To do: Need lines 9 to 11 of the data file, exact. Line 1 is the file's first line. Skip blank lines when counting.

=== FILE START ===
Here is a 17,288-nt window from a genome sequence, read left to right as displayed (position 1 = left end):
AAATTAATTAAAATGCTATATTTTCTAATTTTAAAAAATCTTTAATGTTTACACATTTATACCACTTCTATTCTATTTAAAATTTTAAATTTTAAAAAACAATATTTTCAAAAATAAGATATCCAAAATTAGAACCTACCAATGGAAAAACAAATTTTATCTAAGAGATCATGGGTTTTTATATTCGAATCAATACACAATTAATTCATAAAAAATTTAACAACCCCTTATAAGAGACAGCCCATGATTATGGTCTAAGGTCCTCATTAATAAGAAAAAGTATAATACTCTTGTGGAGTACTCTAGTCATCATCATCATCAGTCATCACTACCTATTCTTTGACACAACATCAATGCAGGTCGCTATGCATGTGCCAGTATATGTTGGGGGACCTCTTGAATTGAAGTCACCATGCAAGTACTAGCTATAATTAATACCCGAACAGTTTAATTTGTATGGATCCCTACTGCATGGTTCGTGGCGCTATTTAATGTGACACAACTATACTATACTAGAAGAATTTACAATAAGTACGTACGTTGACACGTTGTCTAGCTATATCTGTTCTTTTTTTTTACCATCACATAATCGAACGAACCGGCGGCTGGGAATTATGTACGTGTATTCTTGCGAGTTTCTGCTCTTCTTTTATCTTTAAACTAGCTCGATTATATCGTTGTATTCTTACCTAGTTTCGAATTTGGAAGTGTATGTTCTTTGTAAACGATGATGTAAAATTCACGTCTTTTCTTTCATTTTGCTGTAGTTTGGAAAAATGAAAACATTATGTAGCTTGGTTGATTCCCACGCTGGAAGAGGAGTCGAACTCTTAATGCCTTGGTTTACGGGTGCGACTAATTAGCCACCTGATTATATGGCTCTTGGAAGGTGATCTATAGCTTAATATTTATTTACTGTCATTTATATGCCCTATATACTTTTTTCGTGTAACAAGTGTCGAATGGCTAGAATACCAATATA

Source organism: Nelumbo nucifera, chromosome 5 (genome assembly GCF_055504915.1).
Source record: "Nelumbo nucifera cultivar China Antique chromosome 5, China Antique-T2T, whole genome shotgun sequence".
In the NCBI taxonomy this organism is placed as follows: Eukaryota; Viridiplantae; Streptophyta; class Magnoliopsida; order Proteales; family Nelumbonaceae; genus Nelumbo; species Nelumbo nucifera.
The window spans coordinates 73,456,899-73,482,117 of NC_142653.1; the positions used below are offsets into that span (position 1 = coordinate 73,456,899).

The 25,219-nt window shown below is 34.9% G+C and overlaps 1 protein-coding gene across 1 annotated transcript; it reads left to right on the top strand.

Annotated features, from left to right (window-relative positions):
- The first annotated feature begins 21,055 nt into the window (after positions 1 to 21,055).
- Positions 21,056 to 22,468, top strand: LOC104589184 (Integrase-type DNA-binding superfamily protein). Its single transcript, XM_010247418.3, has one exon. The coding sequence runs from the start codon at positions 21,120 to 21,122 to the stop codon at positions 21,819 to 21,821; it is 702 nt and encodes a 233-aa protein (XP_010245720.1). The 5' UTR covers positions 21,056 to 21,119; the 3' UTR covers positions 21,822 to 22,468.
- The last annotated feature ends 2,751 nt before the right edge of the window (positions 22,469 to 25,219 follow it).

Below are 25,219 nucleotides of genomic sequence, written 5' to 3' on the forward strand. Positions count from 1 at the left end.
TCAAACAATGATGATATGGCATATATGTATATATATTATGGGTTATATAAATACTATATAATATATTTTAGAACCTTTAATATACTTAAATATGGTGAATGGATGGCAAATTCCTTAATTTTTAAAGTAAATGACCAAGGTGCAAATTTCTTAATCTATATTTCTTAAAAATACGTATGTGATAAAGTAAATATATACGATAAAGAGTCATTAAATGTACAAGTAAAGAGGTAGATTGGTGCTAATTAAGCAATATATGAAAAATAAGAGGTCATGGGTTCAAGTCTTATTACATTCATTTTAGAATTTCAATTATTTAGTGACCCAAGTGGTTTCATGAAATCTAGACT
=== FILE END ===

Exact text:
- The first annotated feature begins 21,055 nt into the window (after positions 1 to 21,055).
- Positions 21,056 to 22,468, top strand: LOC104589184 (Integrase-type DNA-binding superfamily protein). Its single transcript, XM_010247418.3, has one exon. The coding sequence runs from the start codon at positions 21,120 to 21,122 to the stop codon at positions 21,819 to 21,821; it is 702 nt and encodes a 233-aa protein (XP_010245720.1). The 5' UTR covers positions 21,056 to 21,119; the 3' UTR covers positions 21,822 to 22,468.
- The last annotated feature ends 2,751 nt before the right edge of the window (positions 22,469 to 25,219 follow it).